[5] Brownmiller, C., L. R. Howard, and R. L. Prior. “Processing and storage effects on monomeric anthocyanins, percent polymeric color, and antioxidant capacity of processed blueberry products.” Journal of food science 73.5 (2008): H72-H79.

[6] Banga, O. “The development of the original European carrot material.”Euphytica 6.1 (1957): 64-76.

[7] Dosti, Mandy Porter, et al. “Bioavailability of β-carotene (βC) from purple carrots is the same as typical orange carrots while high-βC carrots increase βC stores in Mongolian gerbils (Meriones unguiculatus).” British journal of nutrition 96.02 (2006): 258-267.

[8] Lazcano, Carlos A., Kil Sun Yoo, and Leonard M. Pike. “A method for measuring anthocyanins after removing carotenes in purple colored carrots.”Scientia horticulturae 90.3 (2001): 321-324.

[9] Available at: //www.sciencedaily.com/releases/2008/03/080307081409.htm. Accessed on June 25, 2015.

[10] Available at: //nutritiondata.self.com/facts/vegetables-and-vegetable-products/2727/2. Accessed on June 25, 2015.

5 Paleo Experiences to Let the Good Times Roll | The Paleo Diet

Wouldn’t you enjoy taking it easy once in awhile? Our fast-paced, adrenalized modern lifestyle is mismatched with our Stone Age genes.1  Eating and moving like a hunter-gatherer are fundamental changes to support our physiology. However, there are additional ways to optimize our gene expression2 and mitigate the ill effects on constantly being on the go in modern times.

Spring and summer are the perfect time to embrace these ideals. Remember what it felt like when you were a child? For me it was sleeping late, spending all day outdoors barefoot, coming home covered in dirt, and enjoying endless amounts of juicy watermelon and tomatoes. Return to simpler times and engage in new experiences to fully support your Paleo diet lifestyle.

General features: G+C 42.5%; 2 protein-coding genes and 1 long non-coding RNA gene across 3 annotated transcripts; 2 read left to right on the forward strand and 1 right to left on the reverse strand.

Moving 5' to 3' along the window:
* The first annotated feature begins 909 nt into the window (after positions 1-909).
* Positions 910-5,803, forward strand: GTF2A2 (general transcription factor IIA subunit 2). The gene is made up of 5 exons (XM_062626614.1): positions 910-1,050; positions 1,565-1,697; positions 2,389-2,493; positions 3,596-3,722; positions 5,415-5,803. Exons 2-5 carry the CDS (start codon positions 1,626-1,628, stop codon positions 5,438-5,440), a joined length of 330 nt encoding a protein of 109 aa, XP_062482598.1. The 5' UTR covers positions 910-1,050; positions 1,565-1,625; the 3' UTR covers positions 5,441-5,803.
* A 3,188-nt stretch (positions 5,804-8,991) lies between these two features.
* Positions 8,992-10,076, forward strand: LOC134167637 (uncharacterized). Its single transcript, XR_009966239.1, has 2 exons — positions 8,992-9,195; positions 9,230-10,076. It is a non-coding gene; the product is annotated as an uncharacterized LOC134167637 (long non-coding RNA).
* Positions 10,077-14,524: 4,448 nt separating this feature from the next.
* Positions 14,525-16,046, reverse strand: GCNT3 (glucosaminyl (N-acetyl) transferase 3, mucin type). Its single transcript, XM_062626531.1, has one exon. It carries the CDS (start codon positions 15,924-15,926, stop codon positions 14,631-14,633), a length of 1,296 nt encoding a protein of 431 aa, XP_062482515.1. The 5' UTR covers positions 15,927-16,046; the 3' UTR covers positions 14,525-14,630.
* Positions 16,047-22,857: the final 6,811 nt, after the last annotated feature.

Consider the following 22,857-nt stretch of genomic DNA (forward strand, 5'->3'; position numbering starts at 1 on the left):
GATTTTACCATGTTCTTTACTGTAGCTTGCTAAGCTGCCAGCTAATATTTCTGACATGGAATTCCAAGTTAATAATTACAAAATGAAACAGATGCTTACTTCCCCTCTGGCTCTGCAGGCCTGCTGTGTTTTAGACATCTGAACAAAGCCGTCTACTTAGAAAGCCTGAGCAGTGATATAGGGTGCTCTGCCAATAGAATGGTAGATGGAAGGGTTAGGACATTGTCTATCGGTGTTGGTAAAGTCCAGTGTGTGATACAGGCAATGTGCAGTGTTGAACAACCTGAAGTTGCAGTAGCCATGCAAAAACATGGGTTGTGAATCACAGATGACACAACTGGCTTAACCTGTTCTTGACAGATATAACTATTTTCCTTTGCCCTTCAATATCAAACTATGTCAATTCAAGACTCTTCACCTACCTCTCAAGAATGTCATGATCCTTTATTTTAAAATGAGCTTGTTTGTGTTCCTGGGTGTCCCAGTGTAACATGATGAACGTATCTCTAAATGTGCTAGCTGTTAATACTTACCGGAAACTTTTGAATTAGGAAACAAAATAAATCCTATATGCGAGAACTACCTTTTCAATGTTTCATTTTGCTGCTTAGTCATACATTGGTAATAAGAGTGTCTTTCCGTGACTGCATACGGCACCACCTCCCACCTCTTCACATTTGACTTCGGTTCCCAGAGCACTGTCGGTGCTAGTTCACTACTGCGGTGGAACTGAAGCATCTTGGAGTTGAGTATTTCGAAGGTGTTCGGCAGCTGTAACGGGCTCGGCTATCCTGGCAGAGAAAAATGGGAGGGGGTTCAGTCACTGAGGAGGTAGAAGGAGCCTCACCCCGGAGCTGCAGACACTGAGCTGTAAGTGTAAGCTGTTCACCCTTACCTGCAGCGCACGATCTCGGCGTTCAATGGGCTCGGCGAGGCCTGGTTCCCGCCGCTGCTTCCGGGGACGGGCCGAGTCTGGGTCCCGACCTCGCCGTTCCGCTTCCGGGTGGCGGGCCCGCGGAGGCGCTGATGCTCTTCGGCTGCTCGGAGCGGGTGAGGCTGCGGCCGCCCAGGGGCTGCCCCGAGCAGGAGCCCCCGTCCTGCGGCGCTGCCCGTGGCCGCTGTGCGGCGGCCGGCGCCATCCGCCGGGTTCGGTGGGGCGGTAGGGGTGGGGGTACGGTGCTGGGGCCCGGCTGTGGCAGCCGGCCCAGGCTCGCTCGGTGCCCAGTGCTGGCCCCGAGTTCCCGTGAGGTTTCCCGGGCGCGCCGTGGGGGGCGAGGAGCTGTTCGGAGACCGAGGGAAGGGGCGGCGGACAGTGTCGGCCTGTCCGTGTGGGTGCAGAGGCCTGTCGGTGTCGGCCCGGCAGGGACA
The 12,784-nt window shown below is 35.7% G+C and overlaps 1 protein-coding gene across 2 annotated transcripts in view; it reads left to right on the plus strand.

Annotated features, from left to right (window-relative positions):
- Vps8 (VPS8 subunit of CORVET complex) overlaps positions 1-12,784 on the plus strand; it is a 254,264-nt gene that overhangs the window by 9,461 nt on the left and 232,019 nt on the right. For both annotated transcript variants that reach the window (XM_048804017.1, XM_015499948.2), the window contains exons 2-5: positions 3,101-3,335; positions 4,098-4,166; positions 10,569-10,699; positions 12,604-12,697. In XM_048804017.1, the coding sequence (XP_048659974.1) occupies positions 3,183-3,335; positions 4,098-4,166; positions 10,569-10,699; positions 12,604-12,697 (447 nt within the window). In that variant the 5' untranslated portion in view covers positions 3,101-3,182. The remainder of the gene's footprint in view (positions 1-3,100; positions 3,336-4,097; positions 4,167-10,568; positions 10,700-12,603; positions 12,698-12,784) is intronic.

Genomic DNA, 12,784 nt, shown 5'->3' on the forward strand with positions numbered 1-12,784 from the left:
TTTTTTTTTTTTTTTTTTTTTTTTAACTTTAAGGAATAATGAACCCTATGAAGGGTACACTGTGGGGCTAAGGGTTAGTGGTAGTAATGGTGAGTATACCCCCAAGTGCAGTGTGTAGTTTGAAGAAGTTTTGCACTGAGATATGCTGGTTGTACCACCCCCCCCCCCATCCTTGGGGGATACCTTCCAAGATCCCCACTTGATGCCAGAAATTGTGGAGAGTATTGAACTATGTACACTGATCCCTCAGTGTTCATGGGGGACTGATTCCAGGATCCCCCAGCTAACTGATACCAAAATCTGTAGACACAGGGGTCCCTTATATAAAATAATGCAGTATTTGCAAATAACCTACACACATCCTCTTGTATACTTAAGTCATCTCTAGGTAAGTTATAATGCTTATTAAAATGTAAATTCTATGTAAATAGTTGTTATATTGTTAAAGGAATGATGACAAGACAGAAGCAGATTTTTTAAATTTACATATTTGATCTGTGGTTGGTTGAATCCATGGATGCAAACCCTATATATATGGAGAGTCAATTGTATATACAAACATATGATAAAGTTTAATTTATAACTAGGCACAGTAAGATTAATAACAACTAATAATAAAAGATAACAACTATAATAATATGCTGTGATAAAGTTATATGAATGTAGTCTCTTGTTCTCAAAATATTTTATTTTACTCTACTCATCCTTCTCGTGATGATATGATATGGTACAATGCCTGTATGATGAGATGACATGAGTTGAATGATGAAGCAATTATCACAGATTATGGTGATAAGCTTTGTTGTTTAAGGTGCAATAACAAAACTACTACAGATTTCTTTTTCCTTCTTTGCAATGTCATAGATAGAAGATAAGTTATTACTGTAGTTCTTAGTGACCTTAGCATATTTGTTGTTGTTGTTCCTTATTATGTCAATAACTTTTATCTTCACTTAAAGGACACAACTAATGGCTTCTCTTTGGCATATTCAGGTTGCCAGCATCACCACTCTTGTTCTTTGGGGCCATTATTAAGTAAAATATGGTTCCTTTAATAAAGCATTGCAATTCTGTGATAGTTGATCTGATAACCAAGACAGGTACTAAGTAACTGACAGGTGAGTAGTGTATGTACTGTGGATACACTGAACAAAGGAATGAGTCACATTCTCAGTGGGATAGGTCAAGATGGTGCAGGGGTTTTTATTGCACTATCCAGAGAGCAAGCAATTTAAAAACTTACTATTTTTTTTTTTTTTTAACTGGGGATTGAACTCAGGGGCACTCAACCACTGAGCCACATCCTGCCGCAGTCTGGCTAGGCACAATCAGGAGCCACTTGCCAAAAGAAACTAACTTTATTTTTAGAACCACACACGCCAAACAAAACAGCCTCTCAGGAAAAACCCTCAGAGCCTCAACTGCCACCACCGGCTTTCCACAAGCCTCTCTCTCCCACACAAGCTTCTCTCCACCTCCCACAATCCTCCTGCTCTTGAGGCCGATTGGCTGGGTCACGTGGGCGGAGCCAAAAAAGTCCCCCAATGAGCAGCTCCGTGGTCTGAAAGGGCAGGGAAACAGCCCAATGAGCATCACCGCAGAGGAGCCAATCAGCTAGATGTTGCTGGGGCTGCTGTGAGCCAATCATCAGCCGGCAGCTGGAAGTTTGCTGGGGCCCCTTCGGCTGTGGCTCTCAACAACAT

1. FORAGE FOR FOOD

It’s the ideal time of year to focus on gathering seasonally available and locally sourced foods. Steer clear of plastic wrapped produce that has traveled for days after harvest and seek opportunities to reconnect with food production. Gather your Paleo bounty from a local farmers’ market, your own garden, or via foraging for edibles. Once you experience a fresh salad harvested from your land (or even a planting container) and taste sun-kissed tart berries you’ll understand the difference.3

2. SLEEP UNDER THE STARS

Chances are the last thing you do each night is watch TV, check email, or use an app on your phone. Blue-blocking glasses might help reduce some of the exposures to modern lights, but don’t reduce the impact of always being connected to technology.  Literally unplug from unnatural light sources and camp out this summer, even if you only go as far as your own backyard. You’ll notice an overall improvement to your sleep patterns, as just one week of being exposed only to natural light synchronizes the internal circadian clock to match solar time.4

3. GO BAREFOOT

Do you love your Manolos as much as I do? Sadly, high heels and “sensible” footwear cause more harm than good.5 Research supports that we have evolved to run barefoot, 6 to feel the ground when moving,7 and our feet function best, even while standing, when barefoot.8 It might be too dangerous to walk around urban areas without shoes. However, you can minimize the amount of time you are in shoes each day. Rest your bare feet in the grass at a park or adopt the Hawaiian tradition (brought by Japanese immigrants) of removing your shoes before you enter a home.

4. CONNECT WITH YOUR TRIBE

Our success as a species has been derived from social structures based on networks, culture and cooperation.9 Hunter-gatherers formed complex social networks out of necessity to trade food resources and other goods,10 to provide social ties, and also to connect marriage partners.11 We have evolved, to the detriment of the quality of our relationships,12 to connect via technology rather than around the campfire.13 Make a plan to meet friends in person for a hike, a game of Frisbee, or a barbecue with your favorite Paleo recipes.